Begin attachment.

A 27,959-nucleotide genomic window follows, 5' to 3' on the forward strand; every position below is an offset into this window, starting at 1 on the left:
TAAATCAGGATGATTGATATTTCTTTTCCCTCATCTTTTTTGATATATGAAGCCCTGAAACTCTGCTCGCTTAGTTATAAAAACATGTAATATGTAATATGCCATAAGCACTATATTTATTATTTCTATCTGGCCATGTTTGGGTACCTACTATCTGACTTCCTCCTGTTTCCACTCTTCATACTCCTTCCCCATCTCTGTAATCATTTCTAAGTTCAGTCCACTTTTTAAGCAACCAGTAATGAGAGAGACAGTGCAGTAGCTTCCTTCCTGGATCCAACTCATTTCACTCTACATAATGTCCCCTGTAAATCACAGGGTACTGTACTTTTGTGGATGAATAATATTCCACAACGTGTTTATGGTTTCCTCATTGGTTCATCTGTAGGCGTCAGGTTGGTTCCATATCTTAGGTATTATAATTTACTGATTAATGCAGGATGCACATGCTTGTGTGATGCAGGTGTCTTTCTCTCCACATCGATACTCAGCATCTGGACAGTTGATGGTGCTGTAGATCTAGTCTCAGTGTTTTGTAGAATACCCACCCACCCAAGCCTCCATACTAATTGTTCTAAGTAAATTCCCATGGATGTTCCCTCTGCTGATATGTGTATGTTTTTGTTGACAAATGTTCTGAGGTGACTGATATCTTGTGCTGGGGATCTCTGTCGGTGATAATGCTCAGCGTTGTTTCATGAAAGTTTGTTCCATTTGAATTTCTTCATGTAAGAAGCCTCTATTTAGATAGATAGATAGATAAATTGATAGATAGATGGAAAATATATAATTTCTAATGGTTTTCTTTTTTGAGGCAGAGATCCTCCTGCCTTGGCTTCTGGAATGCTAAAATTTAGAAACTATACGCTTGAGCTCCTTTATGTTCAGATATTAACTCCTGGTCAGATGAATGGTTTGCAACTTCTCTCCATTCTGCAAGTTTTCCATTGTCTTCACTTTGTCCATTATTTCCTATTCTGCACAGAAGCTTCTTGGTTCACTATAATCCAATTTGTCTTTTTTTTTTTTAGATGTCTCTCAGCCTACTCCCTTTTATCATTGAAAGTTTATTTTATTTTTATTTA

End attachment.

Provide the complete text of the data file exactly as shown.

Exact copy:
A 27,959-nucleotide genomic window follows, 5' to 3' on the forward strand; every position below is an offset into this window, starting at 1 on the left:
TAAATCAGGATGATTGATATTTCTTTTCCCTCATCTTTTTTGATATATGAAGCCCTGAAACTCTGCTCGCTTAGTTATAAAAACATGTAATATGTAATATGCCATAAGCACTATATTTATTATTTCTATCTGGCCATGTTTGGGTACCTACTATCTGACTTCCTCCTGTTTCCACTCTTCATACTCCTTCCCCATCTCTGTAATCATTTCTAAGTTCAGTCCACTTTTTAAGCAACCAGTAATGAGAGAGACAGTGCAGTAGCTTCCTTCCTGGATCCAACTCATTTCACTCTACATAATGTCCCCTGTAAATCACAGGGTACTGTACTTTTGTGGATGAATAATATTCCACAACGTGTTTATGGTTTCCTCATTGGTTCATCTGTAGGCGTCAGGTTGGTTCCATATCTTAGGTATTATAATTTACTGATTAATGCAGGATGCACATGCTTGTGTGATGCAGGTGTCTTTCTCTCCACATCGATACTCAGCATCTGGACAGTTGATGGTGCTGTAGATCTAGTCTCAGTGTTTTGTAGAATACCCACCCACCCAAGCCTCCATACTAATTGTTCTAAGTAAATTCCCATGGATGTTCCCTCTGCTGATATGTGTATGTTTTTGTTGACAAATGTTCTGAGGTGACTGATATCTTGTGCTGGGGATCTCTGTCGGTGATAATGCTCAGCGTTGTTTCATGAAAGTTTGTTCCATTTGAATTTCTTCATGTAAGAAGCCTCTATTTAGATAGATAGATAGATAAATTGATAGATAGATGGAAAATATATAATTTCTAATGGTTTTCTTTTTTGAGGCAGAGATCCTCCTGCCTTGGCTTCTGGAATGCTAAAATTTAGAAACTATACGCTTGAGCTCCTTTATGTTCAGATATTAACTCCTGGTCAGATGAATGGTTTGCAACTTCTCTCCATTCTGCAAGTTTTCCATTGTCTTCACTTTGTCCATTATTTCCTATTCTGCACAGAAGCTTCTTGGTTCACTATAATCCAATTTGTCTTTTTTTTTTTTAGATGTCTCTCAGCCTACTCCCTTTTATCATTGAAAGTTTATTTTATTTTTATTTA